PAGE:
COLORADO SPRINGS — As Russia's invasion of Ukraine intensifies, there's much to learn from the tactical and operational events taking place.
In the meantime, the U.S. Air Force Academy has a new multi-domain laboratory helping cadets prepare for different war-fighting scenarios.
The lab gives cadets a clear and accurate view of battle operations. It can be configured for learning across all strategic, operational, and tactical levels of war.
"We can build scenarios anywhere in the world which is fantastic. Right now we have a scenario in Japan, but we can place it anywhere world events need it to be," said Cadet 1st Class Parker Ashlock.
The laboratory is a critical element of learning for cadets like Ashlock who plans on becoming a pilot.
"I get to see a bigger picture visualized that I was taught previously but I wasn't able to fully grasp until I saw it all connect here in this lab," said Ashlock. "I'm going to understand more facets. How the Army, Navy, and Space Force tie into the Air Force and how we can all work together in a joint environment," said Ashlock.
The lab contains two flight bays filled with flight simulators, equipment, and learning aids to simulate drone missions, air and ground battle scenarios.
"This lab has some capabilities that you would see in the operational Air Force. It's designed like that, and it helps cadets get familiar with environments they're going to be seeing once they graduate and get into the operational force," said Ashlock.
"What we're doing here is a quantum leap ahead of where war-gaming was just last year. You might look at board games or rolling the dice, now we have great software and flight simulators which we call immersive learning devices. To use this as an educational environment where they can experiment, do operations, take risks against near-peer competitors in any scenario we can create," said Master Sgt. Bonnie Rushing.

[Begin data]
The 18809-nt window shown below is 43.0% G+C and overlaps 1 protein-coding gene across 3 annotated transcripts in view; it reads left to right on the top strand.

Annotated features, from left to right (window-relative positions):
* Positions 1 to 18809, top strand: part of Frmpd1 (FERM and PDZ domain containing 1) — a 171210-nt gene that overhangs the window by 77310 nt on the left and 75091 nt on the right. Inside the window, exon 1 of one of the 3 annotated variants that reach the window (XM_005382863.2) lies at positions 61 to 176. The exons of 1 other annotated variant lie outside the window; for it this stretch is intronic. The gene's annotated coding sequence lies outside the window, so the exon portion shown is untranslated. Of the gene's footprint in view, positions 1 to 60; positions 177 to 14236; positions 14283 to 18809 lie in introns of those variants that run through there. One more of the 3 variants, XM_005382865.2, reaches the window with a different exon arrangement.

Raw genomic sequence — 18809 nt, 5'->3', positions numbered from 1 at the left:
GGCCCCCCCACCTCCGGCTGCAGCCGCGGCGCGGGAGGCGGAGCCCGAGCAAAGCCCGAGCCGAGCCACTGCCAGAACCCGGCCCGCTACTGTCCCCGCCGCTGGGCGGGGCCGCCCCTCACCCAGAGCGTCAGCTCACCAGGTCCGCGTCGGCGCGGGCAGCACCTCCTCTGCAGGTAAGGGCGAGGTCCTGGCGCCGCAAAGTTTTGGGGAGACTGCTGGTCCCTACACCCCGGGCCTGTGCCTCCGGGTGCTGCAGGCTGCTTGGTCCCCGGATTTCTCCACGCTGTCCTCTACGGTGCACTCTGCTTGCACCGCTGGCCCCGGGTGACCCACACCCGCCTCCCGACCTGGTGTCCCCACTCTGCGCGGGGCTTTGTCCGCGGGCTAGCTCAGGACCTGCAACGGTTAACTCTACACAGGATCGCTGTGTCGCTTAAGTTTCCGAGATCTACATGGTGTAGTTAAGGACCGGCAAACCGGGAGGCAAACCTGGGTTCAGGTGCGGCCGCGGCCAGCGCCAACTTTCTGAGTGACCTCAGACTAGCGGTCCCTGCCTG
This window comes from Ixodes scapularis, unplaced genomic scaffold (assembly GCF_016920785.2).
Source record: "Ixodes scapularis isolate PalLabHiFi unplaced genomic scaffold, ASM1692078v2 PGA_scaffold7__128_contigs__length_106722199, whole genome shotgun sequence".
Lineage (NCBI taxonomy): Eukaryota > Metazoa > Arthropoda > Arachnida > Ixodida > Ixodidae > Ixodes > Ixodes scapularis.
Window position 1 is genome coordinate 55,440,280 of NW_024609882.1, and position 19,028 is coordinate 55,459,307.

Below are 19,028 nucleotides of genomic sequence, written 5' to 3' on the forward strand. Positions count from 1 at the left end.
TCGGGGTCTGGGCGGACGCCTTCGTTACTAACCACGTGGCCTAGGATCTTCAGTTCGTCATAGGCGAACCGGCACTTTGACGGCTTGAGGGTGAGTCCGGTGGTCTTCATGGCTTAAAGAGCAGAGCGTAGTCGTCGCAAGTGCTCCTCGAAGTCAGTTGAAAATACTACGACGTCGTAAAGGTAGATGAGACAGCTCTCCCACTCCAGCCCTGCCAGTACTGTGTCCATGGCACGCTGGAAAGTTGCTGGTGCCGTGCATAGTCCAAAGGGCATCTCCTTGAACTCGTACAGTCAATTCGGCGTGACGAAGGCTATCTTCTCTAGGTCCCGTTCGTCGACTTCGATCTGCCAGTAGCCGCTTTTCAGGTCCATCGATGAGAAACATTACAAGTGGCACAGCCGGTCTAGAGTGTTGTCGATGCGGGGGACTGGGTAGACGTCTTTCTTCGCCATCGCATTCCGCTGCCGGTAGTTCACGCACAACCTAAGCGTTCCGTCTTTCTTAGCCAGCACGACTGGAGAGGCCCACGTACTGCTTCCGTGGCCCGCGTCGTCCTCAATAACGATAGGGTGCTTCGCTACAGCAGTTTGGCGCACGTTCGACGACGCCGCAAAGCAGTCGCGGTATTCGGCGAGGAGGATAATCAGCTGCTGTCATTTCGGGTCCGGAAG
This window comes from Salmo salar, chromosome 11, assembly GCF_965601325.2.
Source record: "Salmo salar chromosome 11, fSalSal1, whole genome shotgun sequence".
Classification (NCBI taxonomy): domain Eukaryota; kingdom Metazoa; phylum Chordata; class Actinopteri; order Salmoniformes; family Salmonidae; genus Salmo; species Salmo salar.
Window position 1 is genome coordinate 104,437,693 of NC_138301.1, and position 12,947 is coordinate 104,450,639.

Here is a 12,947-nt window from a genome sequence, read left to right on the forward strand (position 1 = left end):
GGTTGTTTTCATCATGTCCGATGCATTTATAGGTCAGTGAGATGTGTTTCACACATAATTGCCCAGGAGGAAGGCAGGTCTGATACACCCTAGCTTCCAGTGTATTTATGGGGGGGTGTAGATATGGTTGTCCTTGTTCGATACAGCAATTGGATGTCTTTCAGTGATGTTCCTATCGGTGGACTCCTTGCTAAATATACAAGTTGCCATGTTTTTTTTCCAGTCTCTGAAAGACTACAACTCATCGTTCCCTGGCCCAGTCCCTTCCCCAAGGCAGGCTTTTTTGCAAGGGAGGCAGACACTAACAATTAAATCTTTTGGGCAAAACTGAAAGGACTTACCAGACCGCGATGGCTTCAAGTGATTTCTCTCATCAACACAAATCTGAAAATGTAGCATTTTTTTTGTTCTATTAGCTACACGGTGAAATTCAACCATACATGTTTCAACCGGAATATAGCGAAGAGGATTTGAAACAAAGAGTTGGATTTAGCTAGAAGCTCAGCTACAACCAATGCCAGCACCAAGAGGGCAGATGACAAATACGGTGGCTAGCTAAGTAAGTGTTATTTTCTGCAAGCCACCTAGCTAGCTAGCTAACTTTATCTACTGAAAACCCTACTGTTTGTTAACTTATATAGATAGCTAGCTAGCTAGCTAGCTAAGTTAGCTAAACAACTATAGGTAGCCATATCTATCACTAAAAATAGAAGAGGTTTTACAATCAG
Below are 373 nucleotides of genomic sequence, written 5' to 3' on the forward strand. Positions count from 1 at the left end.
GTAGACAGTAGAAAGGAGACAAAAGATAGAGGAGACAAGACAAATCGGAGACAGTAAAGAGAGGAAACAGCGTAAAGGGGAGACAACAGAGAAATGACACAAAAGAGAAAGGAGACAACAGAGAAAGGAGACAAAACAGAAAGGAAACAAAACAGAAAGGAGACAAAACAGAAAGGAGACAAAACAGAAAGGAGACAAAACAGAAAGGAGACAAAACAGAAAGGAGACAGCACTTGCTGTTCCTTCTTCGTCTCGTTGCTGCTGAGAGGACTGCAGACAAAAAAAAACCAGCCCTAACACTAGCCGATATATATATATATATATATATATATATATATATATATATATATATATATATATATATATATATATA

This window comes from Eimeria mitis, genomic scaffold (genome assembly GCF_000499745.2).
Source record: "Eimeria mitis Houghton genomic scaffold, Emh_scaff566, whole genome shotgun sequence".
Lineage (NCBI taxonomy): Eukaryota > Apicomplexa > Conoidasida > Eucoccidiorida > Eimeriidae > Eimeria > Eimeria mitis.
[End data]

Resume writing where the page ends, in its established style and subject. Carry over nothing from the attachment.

Rushing teaches the Airpower and Joint Operations Strategy class which is a core course for cadets. She says there are several hundred cadets in the course at any given time each semester.
"They learn everything from how each branch operates, how it goes back to national guidance, and how we're going to operate now and in the future in a joint capacity," said Rushing. "We're looking five years in the future so what does their technology look like, what does ours look like, what kind of stakes and goals do we have and we have to think about the adversaries. What are they trying to achieve and what can we do to support those national security strategies," said Rushing.
Right now, Rushing says cadets are learning about different offenses, defenses, and DOD system information networks.
"How those play together, what does it look like when you're conducting offenses, how can we prevent offensive cyber attacks and how can we do the defensive side. That comes down to each individual, it's not just one organization's job to do the defense. We all have to be able to look through their emails, understand phishing, and use firewalls," said Rushing.
There are also lessons on space since it's the future of warfare.
"This class is light-years ahead of what we use to be teaching. It really helps us with the future fight and the current fight," said Ashlock.
The school says the lab will expand the capabilities and capacity of the Air Force and Space Force, and show strategic competitors that they take war-fighting education seriously.